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   ► MB LobbyPascal and Delphi Coding BoardDelphi COM / ActiveX / DCOM Topic   Print This     

How do I access menu commands in one program from

How do I access menu commands in one program from in Delphi COM / ActiveX / DCOM topic (part of our Pascal and Delphi Coding group).

Quick Search: commands   program   How do   How do access   menu commands   one program  
Neophyte185
 (Inactive)
Annapolis, MD, USA
I am a neophyte programmer. I have figured out how to generate a simple Delphi 7 form with a button in it which will run an executable.

procedure TForm1.Button1Click(Sender: TObject);
begin
ShellExecute(Form1.Handle, 'open', 'c:\E3238s\bin\E3238s.exe',
nil, nil, SW_SHOWNORMAL);
end;
end.

My problem is I need to know how to access the menus that are a part of this executable. For example how would I access the FILE menu in order to select EXIT.
 Posted 15 years ago (Thread Starter)
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Post ID #11171, 5 replies
Thread Started 7/13/2005 12:47:00 PM
View Counter=5851
Last Reply Posted 7/17/2009 2:29:38 PM)
Location=Annapolis, MD, USA  
Joined=15 years ago   MB Posts=2  
William Pantoja
Woodinville, WA, USA

The best way to safely close an application is send a WM_CLOSE message to its main window.  If you have the process id (which you can get if you use CreateProcess), you can enumerate all the top level windows and call GetWindowThreadProcessId on each one until you find the window whose process id matches the process id returned by CreateProcess.  Once that is found, you can post a WM_CLOSE message to that window using SendMessage and it will close the window as if you clicked "Exit".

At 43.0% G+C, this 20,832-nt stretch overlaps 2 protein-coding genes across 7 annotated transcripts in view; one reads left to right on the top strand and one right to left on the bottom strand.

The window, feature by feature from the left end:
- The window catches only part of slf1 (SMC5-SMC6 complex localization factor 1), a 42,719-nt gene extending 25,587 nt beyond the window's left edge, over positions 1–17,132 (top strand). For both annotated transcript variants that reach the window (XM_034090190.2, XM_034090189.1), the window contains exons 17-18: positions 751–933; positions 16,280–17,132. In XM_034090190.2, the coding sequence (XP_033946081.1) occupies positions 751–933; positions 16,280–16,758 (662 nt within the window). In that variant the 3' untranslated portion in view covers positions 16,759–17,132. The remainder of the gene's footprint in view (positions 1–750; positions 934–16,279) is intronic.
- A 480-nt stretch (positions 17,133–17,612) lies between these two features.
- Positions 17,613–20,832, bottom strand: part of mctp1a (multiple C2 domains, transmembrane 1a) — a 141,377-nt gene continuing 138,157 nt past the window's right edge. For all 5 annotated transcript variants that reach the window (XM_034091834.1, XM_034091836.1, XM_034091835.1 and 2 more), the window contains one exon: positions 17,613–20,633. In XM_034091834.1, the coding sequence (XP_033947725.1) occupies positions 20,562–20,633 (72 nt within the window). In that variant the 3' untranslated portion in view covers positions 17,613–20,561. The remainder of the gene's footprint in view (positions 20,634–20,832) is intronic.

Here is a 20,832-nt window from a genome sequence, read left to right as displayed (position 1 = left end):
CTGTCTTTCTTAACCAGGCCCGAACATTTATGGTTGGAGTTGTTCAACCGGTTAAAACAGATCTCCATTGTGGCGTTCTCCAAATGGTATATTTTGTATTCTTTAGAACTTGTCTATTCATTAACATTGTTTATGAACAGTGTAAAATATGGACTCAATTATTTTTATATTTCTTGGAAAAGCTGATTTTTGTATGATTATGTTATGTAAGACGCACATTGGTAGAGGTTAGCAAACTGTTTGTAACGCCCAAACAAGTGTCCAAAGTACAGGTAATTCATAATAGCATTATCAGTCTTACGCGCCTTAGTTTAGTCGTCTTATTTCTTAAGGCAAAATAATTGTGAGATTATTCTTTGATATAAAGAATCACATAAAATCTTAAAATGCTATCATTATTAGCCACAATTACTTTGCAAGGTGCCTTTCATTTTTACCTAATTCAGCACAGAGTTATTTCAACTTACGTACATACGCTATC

For other commands, you can iterate child windows and post message to the appropriate window.  Using the WM_MENUCOMMAND message you can simulate a menu selection.

 

It can get quite complicated depending on what you want to do but the APIs involved are pretty basic.

---
William Pantoja

Consultant/Software Engineer
ForceOne Technologies, Inc.

 Posted 13 years ago
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Post ID #11826 (Level 1.1)  Reply to 11171
Thread Started 6/12/2007 3:18:50 AM
View Counter=2
Location=Woodinville, WA, USA  
Joined=19 years ago   MB Posts=163   KB Posts=1  
Wes Peterson
Prestwood IT
Prestwood IT office in Citrus Heights, CA

I'm very sorry about this tardy reply and, hope, that by now, you've found a solution.

It is one thing to get Windows to launch a program, quite another to get into that other program's internals.

When developers want to provide access to their program's internals, they generally provide an API (Com/Active-X server).  Microsoft has done this for many of their popular programs, and Delphi provides mechanisms for "importing" the interfaces.

If, however, the program you're launching provides no such interface, you're pretty much out of luck - as far as getting at the program's menus.

All is not lost, though.  Just as you can get Windows to launch a program, you can make Windows "kill" a program.  It's a dangerous business, though, because your application has no way of knowing when the other program can be killed without causing data damage.


Wes

Wes Peterson
Senior Software Engineer
Prestwood IT Solutions
http://www.prestwood.com

 Posted 13 years ago
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About Wes Peterson

Wes Peterson is a Senior Programmer Analyst with Prestwood IT Solutions where he develops custom Windows software and custom websites using .Net and Delphi. When Wes is not coding for clients, he participates in this online community. Prior to his 10-year love-affair with Delphi, he worked with several other tools and databases. Currently he specializes in VS.Net using C# and VB.Net. To Wes, the .NET revolution is as exciting as the birth of Delphi.